The three films in this collection all centre on Buster Keaton’s characters falling in love: and while there are often “happy” endings for Keaton and his romantic partner, do we really think that after the film ends Keaton will settle down for a hassle free life? It seems unlikely to say the least.
The Navigator, often acclaimed as one of Keaton’s greatest pictures, co-directed with Donald Crisp, is a game of two halves. But the first is virtuosic indeed: Keaton is Rollo Treadway, a pearly aristocrat (mocked by sarcastic inter-titles), who on a whim asks his neighbour Betsy (Kathryn McGuire) to marry him. Being coddled, and expecting an affirmation in response, he organises the honeymoon before she’s had a chance to reply. She declines, and he, dejected, boards a ship alone. Owing to some naval subterfuge, he has just boarded the wrong ship, about to be set adrift in the Pacific with no capability of being piloted. Caught up in the chaos, Betsy ends up on the boat too, and it glides aimlessly across the endless ocean.
As Rollo and Betsy become aware that there’s someone else on the Navigator, the directors stage the film’s outstanding set-piece, an example of what film-philosopher Nöel Carroll calls a mutual interference gag, as both participants misunderstand the situation while the audience comprehends exactly: here, the camera is stationed on the ship’s bow looking at the forecastle as Betsy and Rollo chase after each other, avoiding the other’s gaze by seconds every time, ascending a staircase exactly as the other descends. The joke is in the shot’s absurd duration and therefore becomes about both the characters’ and the audience’s frustrated desire to have them reunite. It’s a small miracle of comedic timing. The second half falls into disrepair slightly, excepting a lovely underwater sequence with Rollo in a diver’s suit, using a lobster’s claws as pliers. The latter part of The Navigator imperils the pair by having the ship draw near the shore of an unidentified Pacific Island, whose inhabitants are spear-wielding cannibals. As the invidious racism takes over the movie, the gags lose their interest.
The best of the three films collected here is Seven Chances. Its scenario needs to be taken, not with a pinch, but with a cubic metre of salt. Keaton is Jimmy Shannon, a financial broker. He’s in a tentative relationship with Mary (Ruth Dwyer): tentative because Jimmy, although he does love her, can’t quite work up the courage to tell her. He receives a missive from his grandfather, informing him that he’ll inherit the sum of $7 million if he marries on the evening of 27th birthday: which is the day he reads the letter. He and his business partner start arrangements, but his proposal to Mary collapses, his words coming out in a mess. After a set of gentle and genteel hijinks in a country club, trying to convince one of the club’s women members to marry him, his partner advertises the proposition in the town newspaper: setting all hell loose.
Lest it be thought that the misogyny of the set-up goes unaddressed, Jimmy is served his comeuppance at the church. As he lies down for a quick snooze, the church fills up with scores of would-be brides. The film transforms from comedy of manners to slapstick extravaganza, launching into an extended chase sequence of immense velocity. As Jimmy races against the clock to explain the confusion to Mary, the beleaguered women are in ready and furious pursuit: one shot of them advancing towards Jimmy on a railroad track looks like a practice-run for Yeon Sang-ho’s Train to Busan. As Jimmy runs with improbable speed across the terrain, flailing with desperation but keeping on his feet somehow, another slapstick-favourite threat becomes apparent: boulders. The rocks roll down the cliff sides as Jimmy shimmies away from them, Keaton’s exacting movements graceful and panicked: the energy of the film is like nothing else in this collection.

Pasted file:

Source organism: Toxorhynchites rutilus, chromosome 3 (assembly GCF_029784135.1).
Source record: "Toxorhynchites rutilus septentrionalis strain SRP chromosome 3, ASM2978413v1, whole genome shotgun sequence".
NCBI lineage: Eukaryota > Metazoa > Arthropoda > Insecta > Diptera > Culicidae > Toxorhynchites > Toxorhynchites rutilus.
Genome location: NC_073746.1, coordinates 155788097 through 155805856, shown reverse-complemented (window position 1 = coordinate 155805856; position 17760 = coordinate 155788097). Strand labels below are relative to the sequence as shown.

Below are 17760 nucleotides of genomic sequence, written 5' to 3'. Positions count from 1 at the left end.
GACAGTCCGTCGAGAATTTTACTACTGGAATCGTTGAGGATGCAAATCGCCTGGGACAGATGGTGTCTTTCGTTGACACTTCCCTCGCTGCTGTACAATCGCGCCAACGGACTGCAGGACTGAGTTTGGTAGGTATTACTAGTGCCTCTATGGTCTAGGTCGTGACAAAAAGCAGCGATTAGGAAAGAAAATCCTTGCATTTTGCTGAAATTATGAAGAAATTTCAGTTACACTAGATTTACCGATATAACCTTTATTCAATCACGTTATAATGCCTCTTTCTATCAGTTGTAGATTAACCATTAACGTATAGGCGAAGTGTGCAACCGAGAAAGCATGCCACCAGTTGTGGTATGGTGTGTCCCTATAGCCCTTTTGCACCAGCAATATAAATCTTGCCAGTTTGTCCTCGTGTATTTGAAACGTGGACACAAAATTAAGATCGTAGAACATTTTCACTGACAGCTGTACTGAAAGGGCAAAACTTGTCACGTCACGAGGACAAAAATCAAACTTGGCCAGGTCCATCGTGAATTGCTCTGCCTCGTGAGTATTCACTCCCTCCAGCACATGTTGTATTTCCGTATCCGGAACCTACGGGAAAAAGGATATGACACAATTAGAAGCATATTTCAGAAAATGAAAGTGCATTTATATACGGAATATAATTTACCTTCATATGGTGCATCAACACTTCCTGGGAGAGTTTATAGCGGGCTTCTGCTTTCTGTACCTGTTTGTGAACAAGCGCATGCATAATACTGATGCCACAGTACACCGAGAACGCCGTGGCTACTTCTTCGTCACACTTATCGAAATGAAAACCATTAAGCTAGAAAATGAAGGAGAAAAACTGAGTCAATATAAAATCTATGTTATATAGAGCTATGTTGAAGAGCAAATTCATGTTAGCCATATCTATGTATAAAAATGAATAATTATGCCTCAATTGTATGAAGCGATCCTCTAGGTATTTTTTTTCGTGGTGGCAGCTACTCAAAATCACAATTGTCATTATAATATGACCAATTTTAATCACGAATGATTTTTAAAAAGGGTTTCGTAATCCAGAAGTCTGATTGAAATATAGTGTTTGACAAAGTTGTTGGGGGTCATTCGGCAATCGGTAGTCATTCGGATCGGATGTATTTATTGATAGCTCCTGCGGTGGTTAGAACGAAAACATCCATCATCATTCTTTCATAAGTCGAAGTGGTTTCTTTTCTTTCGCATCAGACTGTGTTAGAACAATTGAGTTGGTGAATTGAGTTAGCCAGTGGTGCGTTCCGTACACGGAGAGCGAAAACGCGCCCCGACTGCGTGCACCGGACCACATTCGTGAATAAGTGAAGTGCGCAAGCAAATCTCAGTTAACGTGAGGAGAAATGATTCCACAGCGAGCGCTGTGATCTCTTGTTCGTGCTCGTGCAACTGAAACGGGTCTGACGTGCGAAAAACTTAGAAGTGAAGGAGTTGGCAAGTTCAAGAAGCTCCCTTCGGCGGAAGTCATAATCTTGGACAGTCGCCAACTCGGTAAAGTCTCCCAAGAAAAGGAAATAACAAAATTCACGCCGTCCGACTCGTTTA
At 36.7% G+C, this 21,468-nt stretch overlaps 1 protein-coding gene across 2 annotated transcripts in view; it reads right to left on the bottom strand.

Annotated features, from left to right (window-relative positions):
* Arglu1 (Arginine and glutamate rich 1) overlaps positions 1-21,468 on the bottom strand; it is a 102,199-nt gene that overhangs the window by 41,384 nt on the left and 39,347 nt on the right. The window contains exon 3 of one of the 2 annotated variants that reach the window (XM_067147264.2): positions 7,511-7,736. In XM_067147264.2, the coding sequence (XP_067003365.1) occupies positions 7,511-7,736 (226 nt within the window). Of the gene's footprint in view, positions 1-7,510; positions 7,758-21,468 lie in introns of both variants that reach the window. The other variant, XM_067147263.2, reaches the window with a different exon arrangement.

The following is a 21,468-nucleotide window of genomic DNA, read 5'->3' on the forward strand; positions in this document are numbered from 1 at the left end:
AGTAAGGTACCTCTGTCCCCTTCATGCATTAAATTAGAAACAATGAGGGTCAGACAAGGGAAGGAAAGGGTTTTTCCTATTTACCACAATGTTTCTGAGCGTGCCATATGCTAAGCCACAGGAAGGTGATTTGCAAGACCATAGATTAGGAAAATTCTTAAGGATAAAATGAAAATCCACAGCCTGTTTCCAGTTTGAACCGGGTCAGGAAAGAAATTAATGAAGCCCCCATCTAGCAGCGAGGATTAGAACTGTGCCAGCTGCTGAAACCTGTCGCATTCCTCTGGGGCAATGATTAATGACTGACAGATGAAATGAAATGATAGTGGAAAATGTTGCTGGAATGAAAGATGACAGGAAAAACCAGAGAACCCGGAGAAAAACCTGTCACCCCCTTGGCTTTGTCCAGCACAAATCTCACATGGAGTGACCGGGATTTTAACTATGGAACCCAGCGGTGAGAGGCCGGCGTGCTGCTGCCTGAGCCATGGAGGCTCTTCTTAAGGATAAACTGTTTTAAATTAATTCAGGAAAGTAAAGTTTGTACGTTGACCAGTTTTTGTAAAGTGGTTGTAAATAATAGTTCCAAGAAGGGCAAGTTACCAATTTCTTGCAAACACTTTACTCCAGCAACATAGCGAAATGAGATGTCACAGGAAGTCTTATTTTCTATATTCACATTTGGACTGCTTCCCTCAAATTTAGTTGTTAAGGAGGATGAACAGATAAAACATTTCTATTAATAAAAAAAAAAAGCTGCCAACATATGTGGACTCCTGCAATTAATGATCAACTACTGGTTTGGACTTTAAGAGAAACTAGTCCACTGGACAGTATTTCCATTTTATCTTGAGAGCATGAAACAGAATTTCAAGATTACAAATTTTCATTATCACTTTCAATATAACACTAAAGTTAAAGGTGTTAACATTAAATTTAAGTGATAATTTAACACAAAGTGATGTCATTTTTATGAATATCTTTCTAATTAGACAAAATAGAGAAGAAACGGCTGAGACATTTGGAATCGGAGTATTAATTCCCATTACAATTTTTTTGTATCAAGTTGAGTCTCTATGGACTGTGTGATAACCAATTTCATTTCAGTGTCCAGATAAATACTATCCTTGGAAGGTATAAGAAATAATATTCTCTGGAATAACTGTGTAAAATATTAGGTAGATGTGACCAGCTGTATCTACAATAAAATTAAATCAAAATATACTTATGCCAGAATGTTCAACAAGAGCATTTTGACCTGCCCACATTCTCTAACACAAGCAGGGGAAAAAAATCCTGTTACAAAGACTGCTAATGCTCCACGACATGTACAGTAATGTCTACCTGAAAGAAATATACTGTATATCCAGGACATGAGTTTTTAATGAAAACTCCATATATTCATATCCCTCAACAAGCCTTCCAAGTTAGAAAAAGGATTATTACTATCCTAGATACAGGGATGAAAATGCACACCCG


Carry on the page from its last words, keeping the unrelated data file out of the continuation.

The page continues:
Certainly one of Keaton’s lesser efforts is Battling Butler, based on a hampered and unsatisfying scenario involving Keaton as another indolent well-to-do type (Arthur Butler) who, at the insistence of his father, goes camping in order to prove his fortitude and spirit. His father expects him to go alone, replenishing his inner resources while hunting and cooking for himself. Imagine his exasperation when Arthur’s valet joins him, kitted out with a massive and intricate tent and all the furnishings he could want. And that’s not all that goes awry. Instead of shooting anything, Arthur falls in love with a “mountain girl” (Sally O’Neill). But her brothers don’t approve of the diminutive Arthur, for they want no “weaklings” in the family, so Arthur’s valet informs them that he’s in fact a championship boxer, also called Arthur Butler. It’s not exactly airtight. Despite being one of the inspirations for Martin Scorsese’s Raging Bull, the film’s without much of inspiration in itself; except for a final bout outside the ring, in which Keaton finally unlooses some of the manic energy we know he’s keeping bottled up. Worst of all, Keaton’s quite charmless in Battling Butler.
About Buster Keaton’s lugubrious face many words have been spilt, but none are so neat and precise as James Agee’s, from his lovely essay “Comedy’s Greatest Era.” Keaton, Agee writes, ‘had merely been so hard at work it had never occurred to him that there was anything to smile about.’ Keaton’s films place him in traps that only the quickest movements and snappiest thinking will evade: there’s no time for aspirational things like “happiness.” He’s simply too busy.
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